Mr. TINDIMUGAYA, presenting a slide show of national achievements and challenges, said water is at the heart of development and key to achieving the 2030 Agenda. Through an integrated water resources management approach to catchment, Uganda is working to end inequalities in access to water and sanitation services while identifying viable innovative funding models. This approach is also used to create partnerships for collaboration and capacity‑building. Turning to measuring water and sanitation achievements, he said indicator monitoring improves collaboration and coordination among various related agencies and stakeholders. Also, Goal 6 indicator monitoring assists in decision‑making and resource mobilization while improving transparency and accountability. However, success in the integrated baseline process requires high‑level support and recognition by key decision‑makers and the process must be fully institutionalized within relevant institutions, including national statistics offices. High‑level political support, institutional capacity‑building and adequate financial resources are key to successfully implementing Goal 6.
Ms. SADOFF said the world is not on track to meet Goal 6. Turning to more aspirational targets, she said the way forward requires an ambitious set of solutions and actions, with access to water and sanitation not being enough. Efforts should include promoting technologies that benefit farmers, including drone use and gender‑targeted capacity‑building, as well as enhancing initiatives to ensure access to clean water, including wastewater recycling processes. Strong water governance must also be fostered to address pollution and agricultural use. Solutions can stem from water efficiency, which can increase agricultural productivity, and from promoting sustainable diets, which can reduce the impact on water resources. Above all, partnerships are key to progress. Incentives must be aligned to ensure that sustainability is promoted and practices and principles of a circular economy must be adopted.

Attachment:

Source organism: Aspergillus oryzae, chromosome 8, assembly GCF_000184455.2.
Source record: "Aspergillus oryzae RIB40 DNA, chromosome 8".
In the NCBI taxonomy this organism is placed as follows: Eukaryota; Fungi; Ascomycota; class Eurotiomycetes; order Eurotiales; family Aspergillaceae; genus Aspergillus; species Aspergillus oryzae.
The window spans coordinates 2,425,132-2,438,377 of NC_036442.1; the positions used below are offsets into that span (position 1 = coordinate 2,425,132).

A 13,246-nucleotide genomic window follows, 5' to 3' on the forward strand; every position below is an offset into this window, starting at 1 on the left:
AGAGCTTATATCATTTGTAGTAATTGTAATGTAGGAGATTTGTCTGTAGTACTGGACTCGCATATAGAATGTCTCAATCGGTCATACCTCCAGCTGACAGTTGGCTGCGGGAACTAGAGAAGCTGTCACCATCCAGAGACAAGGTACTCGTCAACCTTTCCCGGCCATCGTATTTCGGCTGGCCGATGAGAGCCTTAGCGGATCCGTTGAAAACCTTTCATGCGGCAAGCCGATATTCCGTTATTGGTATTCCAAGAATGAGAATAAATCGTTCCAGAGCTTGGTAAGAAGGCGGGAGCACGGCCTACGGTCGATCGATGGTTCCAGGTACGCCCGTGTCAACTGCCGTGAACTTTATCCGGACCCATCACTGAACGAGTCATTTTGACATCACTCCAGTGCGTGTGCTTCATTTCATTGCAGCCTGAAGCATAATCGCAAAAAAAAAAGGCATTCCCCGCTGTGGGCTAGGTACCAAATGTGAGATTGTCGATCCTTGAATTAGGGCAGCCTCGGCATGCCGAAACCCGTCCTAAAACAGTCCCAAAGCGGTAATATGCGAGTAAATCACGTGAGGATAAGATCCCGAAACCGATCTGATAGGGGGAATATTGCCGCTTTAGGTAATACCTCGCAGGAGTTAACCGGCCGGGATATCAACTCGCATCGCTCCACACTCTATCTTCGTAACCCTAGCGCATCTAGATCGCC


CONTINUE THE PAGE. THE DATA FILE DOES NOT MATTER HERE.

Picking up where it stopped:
Ms. RUIZ said overcoming some water‑related challenges is not easy, but it is possible. To achieve genuine water security, several steps must be taken, beginning with integrated water management. To achieve results, efforts must focus on efficiency and the protection of the source. In Peru, efforts centred on sustainability and efficiency of water use, with respect for indigenous practices over the centuries. As such, indigenous communities must be included in such initiatives, as they occasionally experience water stress and need assistance in overcoming this and related challenges. Financing is also critical and gaps must be bridged, with the State having a fundamental role in ensuring accountability alongside the private sector, which could raise capital. Results are urgently needed and all stakeholders must work together towards progress in the next review cycle.
Mr. STRATENWERTH, as a lead discussant, made several suggestions, including bolstering partnerships and collaboration to share benefits. In addition, data collection could define future pathways and examine how various sectors are interlinked. Such innovative initiatives could also serve well to inform policymakers. Turning to other issues, he underscored the importance of investigating innovative solutions and examining the role of water in trade.
Mr. JEFFERY said his organization’s work with urban centres in Africa and Asia could help to shed light on needs. Creating designated management areas could supply new services to hundreds of thousands of people in need. He also warned that if water and sanitation are not considered together, the use of wastewater could have negative consequences. To address this and other challenges, integrated responses from cities working with national water authorities and other stakeholders in Maputo and Lusaka have led to progress. Rapidly urbanizing areas, which include many smaller cities and towns, are least prepared and need targeted assistance to overcome water‑related challenges.
During the discussion, delegates shared their experiences, taking stock of gains and shortcomings in efforts to achieve Goal 6.
The representative of Algeria said his country’s revised Constitution recognizes water as a fundamental human right. He cited efforts to improve the country’s water supply, including 76 dams, 8,857 wells and 13 desalination plants. In record time, Algeria tripled its potable water production. Today, 98 per cent of its people have access to clean water, compared with 78 per cent in 1999.